People have looked up to Magic Johnson for most of his life, and not just because he’s 6’9.” Though an NBA superstar — he won three MVP awards and five championships with the LA Lakers — it’s the last two decades that have made Johnson a role model.
In 1991, when Johnson retired from the NBA to focus on his health, HIV and AIDS had reached epidemic proportions. At the time, many dismissed AIDS as a disease of drug addicts and homosexuals. But here was a straight, top-tier athlete announcing to the world that he had tested positive for HIV and would step down immediately from professional basketball.
Johnson’s resignation press conference on Nov. 7, 1991 was a stunner. It hammered home for many the fact that HIV could affect anyone, anywhere.
After speaking at a We Day Event in Waterloo last month, where he made the surprise announcement that he plans to start his own We Day in L.A., Johnson spoke to The Huffington Post Canada about living with HIV, homophobia in hip-hop and how his good health has been both “a blessing and a curse” in the fight against AIDS.
It’s been 20 years since you announced you had HIV and retired from the NBA. What do you think your legacy is going to be off the court?
I think it's going to be giving back. It's going to be the scholarships – we've sent tens of thousands of young people to college through the Magic Johnson Foundation. We have 18 technology centres where people can go and have access to a computer and 75 percent of their grades have gone up because the digital divide is so big in urban America. Then the health fairs that we have because a lot of them haven't had their shots as young people. So we have minivans going around in our community giving them their physicals for free and their shots for free.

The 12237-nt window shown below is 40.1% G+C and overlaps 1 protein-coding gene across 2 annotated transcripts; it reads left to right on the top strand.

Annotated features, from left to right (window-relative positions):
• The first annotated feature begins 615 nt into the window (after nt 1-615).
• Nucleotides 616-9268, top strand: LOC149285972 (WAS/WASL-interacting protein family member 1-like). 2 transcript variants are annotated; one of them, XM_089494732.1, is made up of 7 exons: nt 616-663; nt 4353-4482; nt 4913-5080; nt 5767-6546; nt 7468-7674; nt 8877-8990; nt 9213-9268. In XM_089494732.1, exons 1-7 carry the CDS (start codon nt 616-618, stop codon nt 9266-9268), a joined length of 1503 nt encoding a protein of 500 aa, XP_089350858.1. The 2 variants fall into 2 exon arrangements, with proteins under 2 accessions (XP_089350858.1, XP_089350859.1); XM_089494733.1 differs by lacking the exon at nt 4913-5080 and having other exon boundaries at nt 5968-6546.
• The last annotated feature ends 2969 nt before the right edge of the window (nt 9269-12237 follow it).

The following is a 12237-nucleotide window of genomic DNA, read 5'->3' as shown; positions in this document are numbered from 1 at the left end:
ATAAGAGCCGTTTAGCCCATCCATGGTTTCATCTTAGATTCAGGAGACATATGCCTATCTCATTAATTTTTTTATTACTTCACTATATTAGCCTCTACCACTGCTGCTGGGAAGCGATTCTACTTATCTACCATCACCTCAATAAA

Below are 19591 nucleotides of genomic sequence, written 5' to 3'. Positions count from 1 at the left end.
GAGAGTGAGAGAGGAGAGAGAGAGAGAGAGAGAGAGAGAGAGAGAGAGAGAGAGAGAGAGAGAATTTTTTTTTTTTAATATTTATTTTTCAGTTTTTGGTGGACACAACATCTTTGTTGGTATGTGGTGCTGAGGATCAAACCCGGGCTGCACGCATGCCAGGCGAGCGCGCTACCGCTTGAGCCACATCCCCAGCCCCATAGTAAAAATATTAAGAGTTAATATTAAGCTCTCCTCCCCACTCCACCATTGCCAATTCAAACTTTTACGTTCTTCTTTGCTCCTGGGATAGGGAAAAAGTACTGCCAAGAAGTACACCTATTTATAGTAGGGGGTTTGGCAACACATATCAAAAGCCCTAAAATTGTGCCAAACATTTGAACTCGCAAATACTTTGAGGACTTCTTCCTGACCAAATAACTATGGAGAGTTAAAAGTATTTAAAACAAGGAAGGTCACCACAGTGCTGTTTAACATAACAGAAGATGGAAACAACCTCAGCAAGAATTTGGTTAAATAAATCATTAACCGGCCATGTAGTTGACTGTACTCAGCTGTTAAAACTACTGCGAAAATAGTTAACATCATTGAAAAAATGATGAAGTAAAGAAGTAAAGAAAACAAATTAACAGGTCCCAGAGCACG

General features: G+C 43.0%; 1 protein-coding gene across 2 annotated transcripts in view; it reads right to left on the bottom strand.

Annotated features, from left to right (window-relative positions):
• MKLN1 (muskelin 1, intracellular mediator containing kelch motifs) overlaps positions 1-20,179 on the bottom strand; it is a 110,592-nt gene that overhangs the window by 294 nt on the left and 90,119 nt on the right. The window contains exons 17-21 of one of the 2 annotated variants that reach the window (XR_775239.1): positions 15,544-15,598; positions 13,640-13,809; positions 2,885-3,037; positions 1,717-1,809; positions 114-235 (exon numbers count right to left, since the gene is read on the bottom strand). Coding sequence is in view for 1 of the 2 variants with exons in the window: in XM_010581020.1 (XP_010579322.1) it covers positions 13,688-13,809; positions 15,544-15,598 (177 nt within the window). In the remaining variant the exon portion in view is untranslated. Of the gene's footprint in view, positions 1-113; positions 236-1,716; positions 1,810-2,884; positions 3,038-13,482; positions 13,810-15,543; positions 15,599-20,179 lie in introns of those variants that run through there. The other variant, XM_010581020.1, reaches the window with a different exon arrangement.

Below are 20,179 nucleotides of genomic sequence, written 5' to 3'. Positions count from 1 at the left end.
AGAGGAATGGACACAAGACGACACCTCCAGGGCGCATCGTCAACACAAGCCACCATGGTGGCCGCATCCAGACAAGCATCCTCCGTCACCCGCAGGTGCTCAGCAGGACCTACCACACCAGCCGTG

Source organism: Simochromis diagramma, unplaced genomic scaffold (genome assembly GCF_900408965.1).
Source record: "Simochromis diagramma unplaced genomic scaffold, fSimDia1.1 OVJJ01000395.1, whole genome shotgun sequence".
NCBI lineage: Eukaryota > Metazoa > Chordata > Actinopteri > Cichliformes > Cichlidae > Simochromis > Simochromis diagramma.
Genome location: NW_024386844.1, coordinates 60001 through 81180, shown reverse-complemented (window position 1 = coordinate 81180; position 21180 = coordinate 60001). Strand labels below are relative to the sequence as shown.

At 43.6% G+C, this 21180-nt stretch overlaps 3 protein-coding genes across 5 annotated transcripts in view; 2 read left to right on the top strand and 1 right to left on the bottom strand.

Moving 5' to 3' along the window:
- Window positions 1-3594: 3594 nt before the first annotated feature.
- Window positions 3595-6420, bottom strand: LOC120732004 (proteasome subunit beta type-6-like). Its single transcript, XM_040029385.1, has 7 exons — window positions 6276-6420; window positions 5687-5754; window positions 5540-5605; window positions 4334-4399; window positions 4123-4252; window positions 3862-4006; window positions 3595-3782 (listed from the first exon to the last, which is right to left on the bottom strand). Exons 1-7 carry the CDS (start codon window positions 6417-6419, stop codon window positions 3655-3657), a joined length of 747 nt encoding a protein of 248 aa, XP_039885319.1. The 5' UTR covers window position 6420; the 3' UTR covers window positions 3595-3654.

And then when you think about HIV and AIDS, man, it's been over $10 million to different organizations and I will continue to raise the awareness level and make sure that people who are dealing with HIV and AIDS have a roof over their heads. We also want to continue to stop the discrimination against people who are living with HIV and AIDS whether it's in the workplace or out in public.
How do you think you have personally been able to affect how people with HIV and AIDS are treated by others?
First of all, Elizabeth Glaser helped me. She was dying of AIDS at that time and she said to me as she was dying that she wanted me to become the face of the disease and to go out and really effect change in terms of the discrimination. So that's what I decided to do.